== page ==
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Canon G1 X Mark II versus Sony RX100 III

The Canon PowerShot G1 X Mark II and the Sony Cyber-shot DSC-RX100 III are two digital cameras that were revealed to the public, respectively, in February 2014 and May 2014. Both the G1X Mark II and the RX100 III are fixed lens compact cameras that are based on an 1.5-inch (G1X Mark II) and an one-inch (RX100 III) sensor. The Canon has a resolution of 13 megapixel, whereas the Sony provides 20 MP. Read on to find out how these two cameras compare with respect to their size, their sensors, their features, and their reception by expert reviewers.

Body comparison: Canon G1 X Mark II vs Sony RX100 III

The physical size and weight of the Canon G1 X Mark II and the Sony RX100 III are illustrated in the side-by-side display below. Three consecutive views from the front, the top, and the rear side are shown. All width, height and depth measures are rounded to the nearest millimeter. You can also toggle the display to switch to a percentage comparison if you prefer that the measures are being expressed in relative terms (in this case, the camera on the left side – the G1X Mark II – represents the basis for the calculations across all the size and weight measures).

Snapsort Canon G1 X Mark II vs Sony RX100 III
Compare G1X Mark II versus RX100 III top
Compare G1X Mark II and RX100 III rear

If the front view area (width x height) of the cameras is taken as an aggregate measure of their size, the Sony RX100 III is considerably smaller (31 percent) than the Canon G1 X Mark II. Moreover, the RX100 III is substantially lighter (48 percent) than the G1X Mark II. In this context, it is worth noting that neither the G1X Mark II nor the RX100 III are weather-sealed.

Concerning battery life, the G1X Mark II gets 240 shots out of its NB-12L battery, while the RX100 III can take 320 images on a single charge of its NP-BX1 power pack.

The table below summarizes the key physical specs of the two cameras alongside a broader set of comparators. If you want to switch the focus of the display and review another camera pair, just select a new right or left comparator from among the camera models in the table. Alternatively, you can also move across to the CAM-parator tool and choose from the broad selection of possible camera comparisons there.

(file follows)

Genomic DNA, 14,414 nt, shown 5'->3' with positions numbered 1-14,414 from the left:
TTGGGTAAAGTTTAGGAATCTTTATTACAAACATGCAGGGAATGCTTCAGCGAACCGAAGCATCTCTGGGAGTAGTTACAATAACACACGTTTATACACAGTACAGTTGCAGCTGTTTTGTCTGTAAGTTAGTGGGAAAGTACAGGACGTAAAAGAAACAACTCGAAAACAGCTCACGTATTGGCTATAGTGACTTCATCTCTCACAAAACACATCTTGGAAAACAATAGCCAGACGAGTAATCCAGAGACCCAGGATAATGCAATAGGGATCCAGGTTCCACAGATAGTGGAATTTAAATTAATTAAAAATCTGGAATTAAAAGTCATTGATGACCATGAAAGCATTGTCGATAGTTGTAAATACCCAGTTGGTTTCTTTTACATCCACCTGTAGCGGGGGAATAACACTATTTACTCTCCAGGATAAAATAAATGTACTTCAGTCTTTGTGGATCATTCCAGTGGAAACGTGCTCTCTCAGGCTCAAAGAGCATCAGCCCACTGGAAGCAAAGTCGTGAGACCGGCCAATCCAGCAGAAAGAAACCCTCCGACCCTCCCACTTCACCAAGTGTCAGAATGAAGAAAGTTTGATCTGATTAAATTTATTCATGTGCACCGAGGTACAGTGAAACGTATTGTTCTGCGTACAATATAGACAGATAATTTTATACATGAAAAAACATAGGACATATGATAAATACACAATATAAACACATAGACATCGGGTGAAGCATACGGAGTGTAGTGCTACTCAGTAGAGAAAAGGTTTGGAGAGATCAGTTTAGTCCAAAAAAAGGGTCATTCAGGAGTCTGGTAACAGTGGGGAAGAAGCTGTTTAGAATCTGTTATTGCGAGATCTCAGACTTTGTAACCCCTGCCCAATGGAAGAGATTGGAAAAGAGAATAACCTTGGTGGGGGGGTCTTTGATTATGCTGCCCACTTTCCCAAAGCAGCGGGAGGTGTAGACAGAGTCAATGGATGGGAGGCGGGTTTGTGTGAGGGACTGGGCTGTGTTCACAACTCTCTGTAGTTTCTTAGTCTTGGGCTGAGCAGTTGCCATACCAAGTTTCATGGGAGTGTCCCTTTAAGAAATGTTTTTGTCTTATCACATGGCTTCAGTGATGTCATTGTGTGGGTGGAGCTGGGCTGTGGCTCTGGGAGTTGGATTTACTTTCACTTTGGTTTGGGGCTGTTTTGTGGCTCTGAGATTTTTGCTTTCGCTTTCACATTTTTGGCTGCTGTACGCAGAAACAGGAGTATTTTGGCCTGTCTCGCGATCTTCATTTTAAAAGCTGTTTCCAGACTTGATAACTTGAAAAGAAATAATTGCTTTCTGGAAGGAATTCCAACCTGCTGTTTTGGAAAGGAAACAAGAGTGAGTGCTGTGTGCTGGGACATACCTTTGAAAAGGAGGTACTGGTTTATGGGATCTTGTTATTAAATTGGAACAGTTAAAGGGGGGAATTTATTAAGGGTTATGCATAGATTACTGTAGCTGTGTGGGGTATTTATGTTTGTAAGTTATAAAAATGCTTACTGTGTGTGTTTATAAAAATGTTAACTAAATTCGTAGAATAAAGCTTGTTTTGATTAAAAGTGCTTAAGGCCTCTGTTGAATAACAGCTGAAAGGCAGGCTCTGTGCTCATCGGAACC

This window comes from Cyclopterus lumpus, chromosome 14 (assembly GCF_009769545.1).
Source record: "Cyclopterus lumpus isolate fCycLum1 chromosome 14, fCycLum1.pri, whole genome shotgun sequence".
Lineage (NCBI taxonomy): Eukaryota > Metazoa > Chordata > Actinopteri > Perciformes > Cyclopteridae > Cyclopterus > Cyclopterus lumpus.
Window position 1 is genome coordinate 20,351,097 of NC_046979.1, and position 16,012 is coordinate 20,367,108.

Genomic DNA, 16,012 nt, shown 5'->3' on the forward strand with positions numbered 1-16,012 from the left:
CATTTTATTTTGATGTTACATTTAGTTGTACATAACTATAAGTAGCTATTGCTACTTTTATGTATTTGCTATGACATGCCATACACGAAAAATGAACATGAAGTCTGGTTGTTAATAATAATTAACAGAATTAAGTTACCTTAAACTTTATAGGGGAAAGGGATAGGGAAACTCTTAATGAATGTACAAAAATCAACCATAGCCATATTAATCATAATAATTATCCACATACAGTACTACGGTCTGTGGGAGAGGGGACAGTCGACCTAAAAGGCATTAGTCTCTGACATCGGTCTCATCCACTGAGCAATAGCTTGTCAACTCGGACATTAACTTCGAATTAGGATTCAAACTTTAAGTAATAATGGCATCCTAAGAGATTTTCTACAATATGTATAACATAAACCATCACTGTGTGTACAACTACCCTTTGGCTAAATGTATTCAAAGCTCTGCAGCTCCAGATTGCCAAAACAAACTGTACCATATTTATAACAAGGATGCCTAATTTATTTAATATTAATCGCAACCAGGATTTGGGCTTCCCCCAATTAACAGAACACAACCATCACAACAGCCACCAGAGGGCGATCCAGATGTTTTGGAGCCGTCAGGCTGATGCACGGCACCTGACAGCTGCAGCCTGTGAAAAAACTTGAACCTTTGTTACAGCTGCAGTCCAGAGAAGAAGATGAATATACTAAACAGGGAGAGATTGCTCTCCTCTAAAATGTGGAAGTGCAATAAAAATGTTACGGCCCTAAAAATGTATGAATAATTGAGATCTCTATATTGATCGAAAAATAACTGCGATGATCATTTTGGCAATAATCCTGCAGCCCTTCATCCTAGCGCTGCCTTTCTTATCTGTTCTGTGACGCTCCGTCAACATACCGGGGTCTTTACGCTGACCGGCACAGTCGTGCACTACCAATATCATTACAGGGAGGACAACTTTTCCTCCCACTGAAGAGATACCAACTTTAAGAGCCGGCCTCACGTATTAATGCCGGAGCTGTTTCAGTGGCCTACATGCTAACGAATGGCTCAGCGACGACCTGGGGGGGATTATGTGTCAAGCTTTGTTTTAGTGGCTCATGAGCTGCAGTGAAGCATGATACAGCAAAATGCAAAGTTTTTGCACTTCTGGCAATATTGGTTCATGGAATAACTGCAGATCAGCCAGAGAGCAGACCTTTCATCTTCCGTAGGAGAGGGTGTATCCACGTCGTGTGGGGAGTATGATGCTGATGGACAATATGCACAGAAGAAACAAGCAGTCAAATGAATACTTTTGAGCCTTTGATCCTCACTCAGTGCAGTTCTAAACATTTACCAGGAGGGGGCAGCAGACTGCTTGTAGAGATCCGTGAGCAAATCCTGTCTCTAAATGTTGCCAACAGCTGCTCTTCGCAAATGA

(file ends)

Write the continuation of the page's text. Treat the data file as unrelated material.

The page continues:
Camera Body Specifications
  Camera
Model
Camera
Width
Camera
Height
Camera
Depth
Camera
Weight
Battery
Life
(CIPA)
Weather
Sealing
(yes/no)
Camera
Launch
(announced)
Launch
Price
(USD)
Street
Price
(USD)
Used
Price
(USD)
Canon G1 X Mark II» 4.6 in 2.9 in 2.6 in 19.5 oz 240 n Feb 2014 799 i i
Sony RX100 III« 4.0 in 2.3 in 1.6 in 10.2 oz 320 n May 2014 799- i
Canon XC10« » 4.9 in 4.0 in 4.8 in 36.7 oz .. n Apr 2015 2,499- i
Canon T6s« » 5.2 in 4.0 in 3.1 in 19.9 oz 440 n Feb 2015 849- i
Canon G5 X« » 4.4 in 3.0 in 1.7 in 12.5 oz 210 n Oct 2015 799 i i
Canon SX60« » 5.0 in 3.7 in 4.5 in 22.9 oz 340 n Sep 2014 549 i i
Canon G7 X« » 4.1 in 2.4 in 1.6 in 10.7 oz 210 n Sep 2014 699- i
Canon G16« » 4.3 in 3.0 in 1.6 in 12.6 oz 360 n Aug 2013 549 i i
Canon G1 X« » 4.6 in 3.2 in 2.6 in 18.8 oz 250 n Jan 2012 799- i
Canon T1i« » 5.1 in 3.9 in 2.4 in 18.3 oz 400 n Mar 2009 799- i
Canon XSi« » 5.1 in 3.9 in 2.4 in 18.5 oz 500 n Jan 2008 799- i
Panasonic FZ1000« » 5.4 in 3.9 in 5.2 in 29.3 oz 360 n Jun 2014 899- i
Panasonic LX100« » 4.5 in 2.6 in 2.2 in 13.9 oz 300 n Sep 2014 899 i i
Sony RX100 IV« » 4.0 in 2.3 in 1.6 in 10.5 oz 280 n Jun 2015 999- i
Sony RX100 II« » 4.0 in 2.3 in 1.5 in 9.9 oz 350 n Jun 2013 749- i

The price is, of course, an important factor in any camera decision. The listed launch prices provide an indication of the market segment that the manufacturer of the cameras have been targeting. The two cameras under review were launched at the same price and fall into the same market segment. Usually, retail prices stay at first close to the launch price, but after several months, discounts become available. Later in the product cycle and, in particular, when the replacement model is about to appear, further discounting and stock clearance sales often push the camera price considerably down. Then, after the new model is out, very good deals can frequently be found on the pre-owned market.

 

Sensor comparison: Canon G1 X Mark II vs Sony RX100 III

The size of the imaging sensor is a crucial determinant of image quality. A large sensor will tend to have larger individual pixels that provide better low-light sensitivity, wider dynamic range, and richer color depth than smaller pixel-units in a sensor of the same technological generation. Further, a large sensor camera will give the photographer additional creative options when using shallow depth-of-field to isolate a subject from its background. On the downside, larger sensors tend to be associated with larger, more expensive camera bodies and lenses.

Of the two cameras under consideration, the Canon G1 X Mark II features an 1.5-inch sensor and the Sony RX100 III an one-inch sensor. The sensor area in the RX100 III is 56 percent smaller. As a result of these sensor size differences, the cameras have a format factor of, respectively, 1.85 and 2.7. The sensor in the G1X Mark II has a native 4:3 aspect ratio, while the one in the RX100 III offers a 3:2 aspect.